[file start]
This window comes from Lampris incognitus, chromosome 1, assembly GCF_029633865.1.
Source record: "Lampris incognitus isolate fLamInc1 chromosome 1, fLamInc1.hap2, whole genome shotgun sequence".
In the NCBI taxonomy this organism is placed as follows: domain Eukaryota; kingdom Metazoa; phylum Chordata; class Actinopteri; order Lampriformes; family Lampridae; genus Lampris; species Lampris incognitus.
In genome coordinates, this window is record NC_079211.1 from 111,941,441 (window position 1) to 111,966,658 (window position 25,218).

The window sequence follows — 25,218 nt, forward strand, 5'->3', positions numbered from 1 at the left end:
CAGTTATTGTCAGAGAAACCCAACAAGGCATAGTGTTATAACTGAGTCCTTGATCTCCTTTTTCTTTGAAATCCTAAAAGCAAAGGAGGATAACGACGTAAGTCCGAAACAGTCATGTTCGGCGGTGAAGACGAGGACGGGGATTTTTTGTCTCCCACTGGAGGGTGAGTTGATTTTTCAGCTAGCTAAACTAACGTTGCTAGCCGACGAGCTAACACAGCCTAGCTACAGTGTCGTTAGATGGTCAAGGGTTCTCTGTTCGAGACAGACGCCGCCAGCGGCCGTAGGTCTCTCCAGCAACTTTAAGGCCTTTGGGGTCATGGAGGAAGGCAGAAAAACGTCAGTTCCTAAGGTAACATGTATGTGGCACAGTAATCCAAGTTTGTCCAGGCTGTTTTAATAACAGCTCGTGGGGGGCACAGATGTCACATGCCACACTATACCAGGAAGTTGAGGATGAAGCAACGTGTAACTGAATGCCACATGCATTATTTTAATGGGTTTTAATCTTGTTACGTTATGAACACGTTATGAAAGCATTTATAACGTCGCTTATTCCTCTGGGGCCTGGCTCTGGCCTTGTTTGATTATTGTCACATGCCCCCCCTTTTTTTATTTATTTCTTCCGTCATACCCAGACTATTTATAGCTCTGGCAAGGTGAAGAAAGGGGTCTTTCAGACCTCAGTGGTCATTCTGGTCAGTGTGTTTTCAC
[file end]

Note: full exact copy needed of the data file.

This window comes from Lampris incognitus, chromosome 1, assembly GCF_029633865.1.
Source record: "Lampris incognitus isolate fLamInc1 chromosome 1, fLamInc1.hap2, whole genome shotgun sequence".
In the NCBI taxonomy this organism is placed as follows: domain Eukaryota; kingdom Metazoa; phylum Chordata; class Actinopteri; order Lampriformes; family Lampridae; genus Lampris; species Lampris incognitus.
In genome coordinates, this window is record NC_079211.1 from 111,941,441 (window position 1) to 111,966,658 (window position 25,218).

The window sequence follows — 25,218 nt, forward strand, 5'->3', positions numbered from 1 at the left end:
CAGTTATTGTCAGAGAAACCCAACAAGGCATAGTGTTATAACTGAGTCCTTGATCTCCTTTTTCTTTGAAATCCTAAAAGCAAAGGAGGATAACGACGTAAGTCCGAAACAGTCATGTTCGGCGGTGAAGACGAGGACGGGGATTTTTTGTCTCCCACTGGAGGGTGAGTTGATTTTTCAGCTAGCTAAACTAACGTTGCTAGCCGACGAGCTAACACAGCCTAGCTACAGTGTCGTTAGATGGTCAAGGGTTCTCTGTTCGAGACAGACGCCGCCAGCGGCCGTAGGTCTCTCCAGCAACTTTAAGGCCTTTGGGGTCATGGAGGAAGGCAGAAAAACGTCAGTTCCTAAGGTAACATGTATGTGGCACAGTAATCCAAGTTTGTCCAGGCTGTTTTAATAACAGCTCGTGGGGGGCACAGATGTCACATGCCACACTATACCAGGAAGTTGAGGATGAAGCAACGTGTAACTGAATGCCACATGCATTATTTTAATGGGTTTTAATCTTGTTACGTTATGAACACGTTATGAAAGCATTTATAACGTCGCTTATTCCTCTGGGGCCTGGCTCTGGCCTTGTTTGATTATTGTCACATGCCCCCCCTTTTTTTATTTATTTCTTCCGTCATACCCAGACTATTTATAGCTCTGGCAAGGTGAAGAAAGGGGTCTTTCAGACCTCAGTGGTCATTCTGGTCAGTGTGTTTTCAC